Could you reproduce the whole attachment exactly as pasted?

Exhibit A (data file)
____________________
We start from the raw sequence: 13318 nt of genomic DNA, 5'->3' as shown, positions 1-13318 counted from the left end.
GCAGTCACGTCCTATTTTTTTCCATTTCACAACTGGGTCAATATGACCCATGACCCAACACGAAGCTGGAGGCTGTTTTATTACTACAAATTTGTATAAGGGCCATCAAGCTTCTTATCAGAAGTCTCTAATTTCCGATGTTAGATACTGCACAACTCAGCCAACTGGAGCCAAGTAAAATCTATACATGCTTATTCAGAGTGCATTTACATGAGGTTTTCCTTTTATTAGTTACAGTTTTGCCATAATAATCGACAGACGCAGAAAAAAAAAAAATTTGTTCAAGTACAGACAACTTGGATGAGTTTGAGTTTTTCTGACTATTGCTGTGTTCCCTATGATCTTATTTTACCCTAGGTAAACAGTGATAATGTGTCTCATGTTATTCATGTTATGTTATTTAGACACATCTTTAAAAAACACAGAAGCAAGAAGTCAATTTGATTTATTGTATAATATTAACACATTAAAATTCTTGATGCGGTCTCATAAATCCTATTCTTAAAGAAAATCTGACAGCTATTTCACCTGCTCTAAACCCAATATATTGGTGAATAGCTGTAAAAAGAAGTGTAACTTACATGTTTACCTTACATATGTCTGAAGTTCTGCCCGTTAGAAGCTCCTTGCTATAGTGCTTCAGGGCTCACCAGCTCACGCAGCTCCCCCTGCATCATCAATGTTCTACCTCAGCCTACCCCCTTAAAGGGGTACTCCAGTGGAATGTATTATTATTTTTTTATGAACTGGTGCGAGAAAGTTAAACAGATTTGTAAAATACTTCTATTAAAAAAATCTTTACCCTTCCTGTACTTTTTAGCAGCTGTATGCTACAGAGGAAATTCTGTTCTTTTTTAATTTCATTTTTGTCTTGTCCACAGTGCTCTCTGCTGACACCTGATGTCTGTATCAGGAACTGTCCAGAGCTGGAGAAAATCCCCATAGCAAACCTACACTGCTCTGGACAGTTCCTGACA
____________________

We start from the raw sequence: 13318 nt of genomic DNA, 5'->3' as shown, positions 1-13318 counted from the left end.
GCAGTCACGTCCTATTTTTTTCCATTTCACAACTGGGTCAATATGACCCATGACCCAACACGAAGCTGGAGGCTGTTTTATTACTACAAATTTGTATAAGGGCCATCAAGCTTCTTATCAGAAGTCTCTAATTTCCGATGTTAGATACTGCACAACTCAGCCAACTGGAGCCAAGTAAAATCTATACATGCTTATTCAGAGTGCATTTACATGAGGTTTTCCTTTTATTAGTTACAGTTTTGCCATAATAATCGACAGACGCAGAAAAAAAAAAAATTTGTTCAAGTACAGACAACTTGGATGAGTTTGAGTTTTTCTGACTATTGCTGTGTTCCCTATGATCTTATTTTACCCTAGGTAAACAGTGATAATGTGTCTCATGTTATTCATGTTATGTTATTTAGACACATCTTTAAAAAACACAGAAGCAAGAAGTCAATTTGATTTATTGTATAATATTAACACATTAAAATTCTTGATGCGGTCTCATAAATCCTATTCTTAAAGAAAATCTGACAGCTATTTCACCTGCTCTAAACCCAATATATTGGTGAATAGCTGTAAAAAGAAGTGTAACTTACATGTTTACCTTACATATGTCTGAAGTTCTGCCCGTTAGAAGCTCCTTGCTATAGTGCTTCAGGGCTCACCAGCTCACGCAGCTCCCCCTGCATCATCAATGTTCTACCTCAGCCTACCCCCTTAAAGGGGTACTCCAGTGGAATGTATTATTATTTTTTTATGAACTGGTGCGAGAAAGTTAAACAGATTTGTAAAATACTTCTATTAAAAAAATCTTTACCCTTCCTGTACTTTTTAGCAGCTGTATGCTACAGAGGAAATTCTGTTCTTTTTTAATTTCATTTTTGTCTTGTCCACAGTGCTCTCTGCTGACACCTGATGTCTGTATCAGGAACTGTCCAGAGCTGGAGAAAATCCCCATAGCAAACCTACACTGCTCTGGACAGTTCCTGACA